BP has not paid its new chief executive or his predecessor bonuses in the wake of the Gulf of Mexico oil spill, its annual report revealed yesterday.
Two other senior directors will receive combined payouts worth nearly £700,000 on top of their regular salaries, however.
Chief financial officer Byron Grote and chief executive of refining and marketing Iain Conn were awarded £380,000 and £310,000 respectively for hitting targets in their area of the business.
Chief executive Bob Dudley, who took up the top post in October, and his predecessor, Tony Hayward, will not receive a bonus.
Andy Inglis, former head of exploration and production at the energy major, was also denied the additional payout.
The report added it was Mr Dudley’s view that no bonuses should be paid on group-level results.
Defending the decision to award Mr Grote and Mr Conn bonuses, remuneration committee chairman DeAnne Julius said: “While the tragedy of lost lives and environmental damage remains foremost in everyone’s minds, the committee also wished to fairly acknowledge the good business results in many parts of BP, delivered in the most testing of times.”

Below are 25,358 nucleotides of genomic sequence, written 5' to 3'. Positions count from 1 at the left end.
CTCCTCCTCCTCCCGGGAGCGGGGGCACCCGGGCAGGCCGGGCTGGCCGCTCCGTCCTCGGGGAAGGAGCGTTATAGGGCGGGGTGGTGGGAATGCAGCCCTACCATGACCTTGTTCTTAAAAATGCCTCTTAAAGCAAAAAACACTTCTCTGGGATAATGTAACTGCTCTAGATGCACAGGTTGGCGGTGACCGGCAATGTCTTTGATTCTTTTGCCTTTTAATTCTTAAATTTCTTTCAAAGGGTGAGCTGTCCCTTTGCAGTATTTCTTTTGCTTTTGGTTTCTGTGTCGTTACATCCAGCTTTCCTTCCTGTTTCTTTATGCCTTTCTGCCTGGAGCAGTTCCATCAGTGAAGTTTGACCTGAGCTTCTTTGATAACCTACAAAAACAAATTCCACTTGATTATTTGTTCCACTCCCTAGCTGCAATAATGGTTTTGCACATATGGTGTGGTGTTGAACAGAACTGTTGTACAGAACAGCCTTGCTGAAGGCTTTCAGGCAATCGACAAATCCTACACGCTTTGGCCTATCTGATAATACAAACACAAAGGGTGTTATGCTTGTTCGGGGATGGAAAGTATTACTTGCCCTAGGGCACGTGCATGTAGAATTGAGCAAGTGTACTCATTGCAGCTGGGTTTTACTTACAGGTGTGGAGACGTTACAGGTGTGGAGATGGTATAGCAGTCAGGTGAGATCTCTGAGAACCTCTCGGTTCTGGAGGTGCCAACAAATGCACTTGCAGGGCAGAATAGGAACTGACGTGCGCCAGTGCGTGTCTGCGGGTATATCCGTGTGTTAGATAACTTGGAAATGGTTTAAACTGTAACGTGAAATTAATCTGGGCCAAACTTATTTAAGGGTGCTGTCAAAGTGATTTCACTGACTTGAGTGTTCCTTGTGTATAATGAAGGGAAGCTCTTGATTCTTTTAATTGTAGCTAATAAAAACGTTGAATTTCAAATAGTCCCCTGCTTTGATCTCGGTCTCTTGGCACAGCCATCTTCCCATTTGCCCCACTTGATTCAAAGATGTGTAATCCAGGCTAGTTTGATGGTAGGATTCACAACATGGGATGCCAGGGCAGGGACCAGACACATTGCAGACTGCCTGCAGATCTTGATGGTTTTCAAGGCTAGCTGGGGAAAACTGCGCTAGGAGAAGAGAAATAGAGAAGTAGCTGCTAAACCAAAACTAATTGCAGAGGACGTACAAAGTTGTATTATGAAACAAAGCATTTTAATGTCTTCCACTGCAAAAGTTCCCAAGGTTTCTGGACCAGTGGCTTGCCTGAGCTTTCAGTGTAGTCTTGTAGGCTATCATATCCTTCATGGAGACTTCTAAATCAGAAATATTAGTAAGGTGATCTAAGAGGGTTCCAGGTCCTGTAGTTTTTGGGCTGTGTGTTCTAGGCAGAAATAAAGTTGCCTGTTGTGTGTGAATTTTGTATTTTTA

Mr Conn has chosen to take two-thirds of his bonus as cash and defer the remainder as shares for three years, whereas Mr Grote will take one-third in cash, and defer the remainder in shares.
Salaries for board members at BP have not increased markedly from 2009 to 2010 but Mr Dudley’s basic pay went up to £722,188 from £460,900 in 2009 because he took the position of CEO.
Mr Dudley has unveiled a raft of strategic moves at the embattled firm, including a return to dividend payments, increased spending on exploration and the proposed sale of two key US refineries.
BP signed a couple of international deals recently which should push it into key emerging markets.
The first, a £10billion agreement with Russian oil giant Rosneft, will see it explore the Arctic, while more recently it announced a £4.5billion tie-up with Indian giant Reliance Industries.